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Rooms That Have Faces

Esosa stands in front of the door she has randomly picked, waiting for something to happen.  The hallway is dark. There is no sound. All the doors are closed. But she can sense longing.  The rooms are dreaming. They all want to become houses. But right now they are just silly little rooms, chained together with nothing but concrete walls.

Face-me-I-face-you. That’s what people around here call these architectures of despair. Five or more pairs of rooms facing each other, mute, motionless, and twin-like. Face-me-I-face-you, as if the rooms had faces. As if they could speak. On the contrary, each room is a room of hunger, hunger for space and a chance to live beyond the time of accumulated lives. The lives it bears, the bodies it carries are so many, and time finding no way to flow, has stopped. And the odor of things that leave but never go away and the dismemberment of  a room into spaces one ought otherwise to find in a house is sad and monstrous. How, Esosa thinks to herself, can you eat, sleep, study, fuck and pray in the same 20 by 16 feet? And to think that whole families live here in this one room that pretends to play house. Just then, she remembers that her brother died in this room.

She doesn’t know why she’s here after 12 years. She, her parents, and the dead body picked up and left. Just like that. And she’s never been back, not even to this city that is itself dying. Benin City, still living the afterlife of an ancient glory. When she rode through the bloody redness of the dirt roads, she could not help thinking that the city was dying a second death. Dying even in its afterlife.

When the door opens, the face that peeks through is comforting. There is something premature about the dullness of her eyes. Age, it seems, came much too early, 20 years early perhaps. She has no reason to be welcoming. But she is, and abundantly so. As if she has been waiting for Esosa all this while, waiting for Esosa to give an account of the piece of herself that was left behind when she lived there.

“Did you say you once lived here, the woman asks. There is so much more to this question. Esosa knows that but she does not answer because the muffled sound of boiling water interrupts. The woman gets up to make some tea.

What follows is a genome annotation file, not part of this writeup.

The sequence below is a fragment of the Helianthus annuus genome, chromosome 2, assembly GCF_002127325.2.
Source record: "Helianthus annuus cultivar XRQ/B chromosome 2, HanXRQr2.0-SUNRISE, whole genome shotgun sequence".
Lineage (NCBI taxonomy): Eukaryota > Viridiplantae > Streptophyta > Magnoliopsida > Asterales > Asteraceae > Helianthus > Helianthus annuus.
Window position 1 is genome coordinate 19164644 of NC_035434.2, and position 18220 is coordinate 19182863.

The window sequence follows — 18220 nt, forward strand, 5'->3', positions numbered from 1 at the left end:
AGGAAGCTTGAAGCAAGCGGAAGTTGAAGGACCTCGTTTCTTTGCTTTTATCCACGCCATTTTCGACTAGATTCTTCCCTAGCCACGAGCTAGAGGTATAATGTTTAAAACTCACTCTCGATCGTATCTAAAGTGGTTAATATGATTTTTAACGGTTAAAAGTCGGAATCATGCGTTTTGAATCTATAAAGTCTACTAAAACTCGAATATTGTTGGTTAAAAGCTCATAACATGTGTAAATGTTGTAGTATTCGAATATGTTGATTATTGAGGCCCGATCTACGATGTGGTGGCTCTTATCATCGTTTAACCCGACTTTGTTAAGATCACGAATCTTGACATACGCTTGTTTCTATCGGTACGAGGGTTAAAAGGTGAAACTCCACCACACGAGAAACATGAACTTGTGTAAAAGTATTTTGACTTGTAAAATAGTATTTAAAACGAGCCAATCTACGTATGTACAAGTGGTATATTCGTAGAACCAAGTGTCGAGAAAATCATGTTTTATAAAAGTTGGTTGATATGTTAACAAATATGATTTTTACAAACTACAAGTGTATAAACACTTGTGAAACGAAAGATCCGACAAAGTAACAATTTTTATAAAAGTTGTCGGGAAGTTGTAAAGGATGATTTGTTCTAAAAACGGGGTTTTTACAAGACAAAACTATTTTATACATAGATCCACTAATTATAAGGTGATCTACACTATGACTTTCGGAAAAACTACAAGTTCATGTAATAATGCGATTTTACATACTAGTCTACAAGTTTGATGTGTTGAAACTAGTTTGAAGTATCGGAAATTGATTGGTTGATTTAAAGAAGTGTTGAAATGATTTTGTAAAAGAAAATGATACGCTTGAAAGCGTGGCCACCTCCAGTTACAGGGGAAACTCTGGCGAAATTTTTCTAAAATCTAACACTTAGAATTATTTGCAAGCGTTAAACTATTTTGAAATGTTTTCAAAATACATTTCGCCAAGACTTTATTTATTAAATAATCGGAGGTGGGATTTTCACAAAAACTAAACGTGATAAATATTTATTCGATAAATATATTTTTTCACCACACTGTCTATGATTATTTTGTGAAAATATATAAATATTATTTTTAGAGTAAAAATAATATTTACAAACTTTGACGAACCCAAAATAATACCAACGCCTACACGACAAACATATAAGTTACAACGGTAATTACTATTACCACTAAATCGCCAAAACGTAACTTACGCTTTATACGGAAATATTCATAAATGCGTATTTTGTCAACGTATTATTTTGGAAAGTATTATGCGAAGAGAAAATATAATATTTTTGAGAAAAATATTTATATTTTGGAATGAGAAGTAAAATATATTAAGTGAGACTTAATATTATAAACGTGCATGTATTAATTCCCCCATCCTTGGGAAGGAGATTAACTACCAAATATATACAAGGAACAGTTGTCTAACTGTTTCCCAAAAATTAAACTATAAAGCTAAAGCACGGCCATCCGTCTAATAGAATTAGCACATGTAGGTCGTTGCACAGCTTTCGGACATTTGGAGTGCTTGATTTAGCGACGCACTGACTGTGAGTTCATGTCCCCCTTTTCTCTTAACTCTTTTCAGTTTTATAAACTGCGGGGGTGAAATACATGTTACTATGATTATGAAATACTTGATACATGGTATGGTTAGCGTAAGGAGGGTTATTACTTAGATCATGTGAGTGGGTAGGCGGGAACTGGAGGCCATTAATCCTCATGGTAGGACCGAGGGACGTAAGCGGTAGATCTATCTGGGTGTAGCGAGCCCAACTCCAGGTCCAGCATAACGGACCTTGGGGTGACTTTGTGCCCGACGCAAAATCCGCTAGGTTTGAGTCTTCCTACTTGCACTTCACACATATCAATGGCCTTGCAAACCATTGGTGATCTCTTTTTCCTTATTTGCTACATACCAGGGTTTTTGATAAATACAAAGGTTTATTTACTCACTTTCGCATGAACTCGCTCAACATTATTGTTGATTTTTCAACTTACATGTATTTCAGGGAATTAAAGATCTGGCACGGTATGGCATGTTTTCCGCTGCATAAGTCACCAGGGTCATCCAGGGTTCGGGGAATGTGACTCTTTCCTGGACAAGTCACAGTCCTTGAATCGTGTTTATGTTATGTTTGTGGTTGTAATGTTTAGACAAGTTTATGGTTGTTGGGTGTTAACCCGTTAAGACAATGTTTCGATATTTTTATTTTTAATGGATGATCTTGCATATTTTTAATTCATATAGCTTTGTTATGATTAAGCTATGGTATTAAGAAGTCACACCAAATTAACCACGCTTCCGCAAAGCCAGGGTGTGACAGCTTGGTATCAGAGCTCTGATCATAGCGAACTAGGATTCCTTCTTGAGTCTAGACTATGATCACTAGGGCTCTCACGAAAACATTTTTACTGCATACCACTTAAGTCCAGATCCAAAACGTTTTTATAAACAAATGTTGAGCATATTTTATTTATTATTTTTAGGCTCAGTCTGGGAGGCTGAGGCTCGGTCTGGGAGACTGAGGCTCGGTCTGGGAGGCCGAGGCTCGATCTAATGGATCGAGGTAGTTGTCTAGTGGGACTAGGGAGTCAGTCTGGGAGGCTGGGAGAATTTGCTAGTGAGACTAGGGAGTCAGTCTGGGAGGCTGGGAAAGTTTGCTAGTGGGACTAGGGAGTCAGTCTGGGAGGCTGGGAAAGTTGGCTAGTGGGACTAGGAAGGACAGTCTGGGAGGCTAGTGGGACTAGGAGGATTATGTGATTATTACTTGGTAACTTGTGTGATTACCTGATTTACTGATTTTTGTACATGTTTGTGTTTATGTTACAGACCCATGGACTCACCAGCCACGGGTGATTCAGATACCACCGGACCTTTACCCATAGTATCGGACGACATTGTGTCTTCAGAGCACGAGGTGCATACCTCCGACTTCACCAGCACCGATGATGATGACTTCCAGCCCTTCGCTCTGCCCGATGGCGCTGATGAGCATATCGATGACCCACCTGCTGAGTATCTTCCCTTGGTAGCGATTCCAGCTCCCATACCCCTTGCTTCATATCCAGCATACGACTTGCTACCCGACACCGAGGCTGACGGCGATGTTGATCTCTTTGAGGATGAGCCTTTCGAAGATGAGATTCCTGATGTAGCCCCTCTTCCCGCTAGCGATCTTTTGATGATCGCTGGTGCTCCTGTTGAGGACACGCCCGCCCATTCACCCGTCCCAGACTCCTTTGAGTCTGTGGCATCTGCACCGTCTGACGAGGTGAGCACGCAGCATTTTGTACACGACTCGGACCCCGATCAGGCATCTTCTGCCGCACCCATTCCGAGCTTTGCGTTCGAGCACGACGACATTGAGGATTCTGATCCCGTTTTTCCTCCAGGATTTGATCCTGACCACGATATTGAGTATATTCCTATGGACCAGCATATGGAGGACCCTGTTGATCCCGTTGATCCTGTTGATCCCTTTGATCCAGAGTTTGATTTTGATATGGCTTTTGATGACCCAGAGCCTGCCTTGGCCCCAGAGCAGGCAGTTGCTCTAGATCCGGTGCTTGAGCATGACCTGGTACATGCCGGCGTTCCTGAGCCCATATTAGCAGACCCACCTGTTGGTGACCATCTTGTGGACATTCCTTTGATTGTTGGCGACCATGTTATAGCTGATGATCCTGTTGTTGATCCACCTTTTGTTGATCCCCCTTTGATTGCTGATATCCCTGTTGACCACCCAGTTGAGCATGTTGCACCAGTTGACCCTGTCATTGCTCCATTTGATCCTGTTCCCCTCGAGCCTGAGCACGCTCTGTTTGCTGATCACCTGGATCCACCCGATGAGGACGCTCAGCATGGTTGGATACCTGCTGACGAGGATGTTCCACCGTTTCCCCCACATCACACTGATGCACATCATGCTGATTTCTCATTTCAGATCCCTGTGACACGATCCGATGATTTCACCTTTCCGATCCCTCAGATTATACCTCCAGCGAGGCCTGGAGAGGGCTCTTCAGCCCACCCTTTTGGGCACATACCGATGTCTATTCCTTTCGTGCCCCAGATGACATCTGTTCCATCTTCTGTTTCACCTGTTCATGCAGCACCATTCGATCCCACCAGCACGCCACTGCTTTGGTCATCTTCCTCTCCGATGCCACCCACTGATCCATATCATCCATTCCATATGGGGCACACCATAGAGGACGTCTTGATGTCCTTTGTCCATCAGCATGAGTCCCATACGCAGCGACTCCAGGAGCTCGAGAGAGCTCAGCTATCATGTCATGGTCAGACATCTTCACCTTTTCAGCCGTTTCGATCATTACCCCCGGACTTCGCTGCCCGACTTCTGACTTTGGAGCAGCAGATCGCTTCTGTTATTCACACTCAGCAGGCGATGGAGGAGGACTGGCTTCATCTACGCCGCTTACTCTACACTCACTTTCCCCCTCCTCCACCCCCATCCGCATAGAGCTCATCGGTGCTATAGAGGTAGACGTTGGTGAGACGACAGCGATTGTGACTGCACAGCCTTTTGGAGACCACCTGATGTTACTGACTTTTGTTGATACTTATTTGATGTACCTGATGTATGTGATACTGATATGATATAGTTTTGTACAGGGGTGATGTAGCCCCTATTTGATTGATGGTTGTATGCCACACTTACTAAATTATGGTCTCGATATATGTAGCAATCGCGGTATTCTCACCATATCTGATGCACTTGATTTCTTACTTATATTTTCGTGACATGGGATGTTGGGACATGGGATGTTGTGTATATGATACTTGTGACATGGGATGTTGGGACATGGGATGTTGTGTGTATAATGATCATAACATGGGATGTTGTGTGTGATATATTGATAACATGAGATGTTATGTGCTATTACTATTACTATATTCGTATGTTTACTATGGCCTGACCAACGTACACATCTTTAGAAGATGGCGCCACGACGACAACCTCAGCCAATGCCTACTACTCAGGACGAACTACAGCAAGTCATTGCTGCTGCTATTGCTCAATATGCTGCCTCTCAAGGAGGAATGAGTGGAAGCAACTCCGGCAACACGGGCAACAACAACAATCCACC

There are no lines of demarcation. You just know where in the little room is where. The kitchen area is a kerosene stove and a clutter of utensils.  A prisoner’s bed, a pair of old-fashioned tin boxes overflowing with clothing, a stool, a large fragment of a mirror, in front of the mirror a red lipstick with its cap open, a dirty bottle of cheap perfume, a tin of Saturday Night. There you have the bedroom. A couch, a stool, and a parch of linoleum mark off the living room. Above the door, leaning on its head is a bible and a cross. But there is something holding together these scraps of rooms withing the room. When she figures it out, Esosa smiles. A row of calendars neatly hung up to form a line circles all four walls. One calendar for every year since 1983.

The woman places a tray on the stool. Holding an enamel bowl with two hands, she pours herself and Esosa tea in plastic cups. The tea is weak, nearly milkless and much too sweet.

Not knowing what else to say, Esosa turns her attention to the soapy aftertaste of the tea. She does not know whether she should answer the woman’s last question. More so the real question behind the woman’s question is this:  “why are you here? You. A stranger. Pleasantly interrupting what would have been just another rainy afternoon?” If the woman had put the question that way, maybe she might have told her that she is here because she is working on some kind of geography of the self, the kind that isolates the natural elements that make up one’s life. She is returning to those places she once lived in, measuring distances and penciling in boundaries to know just how far she had come in life. She hoped that by the time she’s done, her life would have become a map-maker’s dream. But for the time being, it’s just her and this woman blowing on her tea as if that would make it any cooler and looking at the window as though wishing it were open. It was as if she had been waiting for Esosa, as if she herself has long been in need of the fellowship that existed only among fellow wanderers.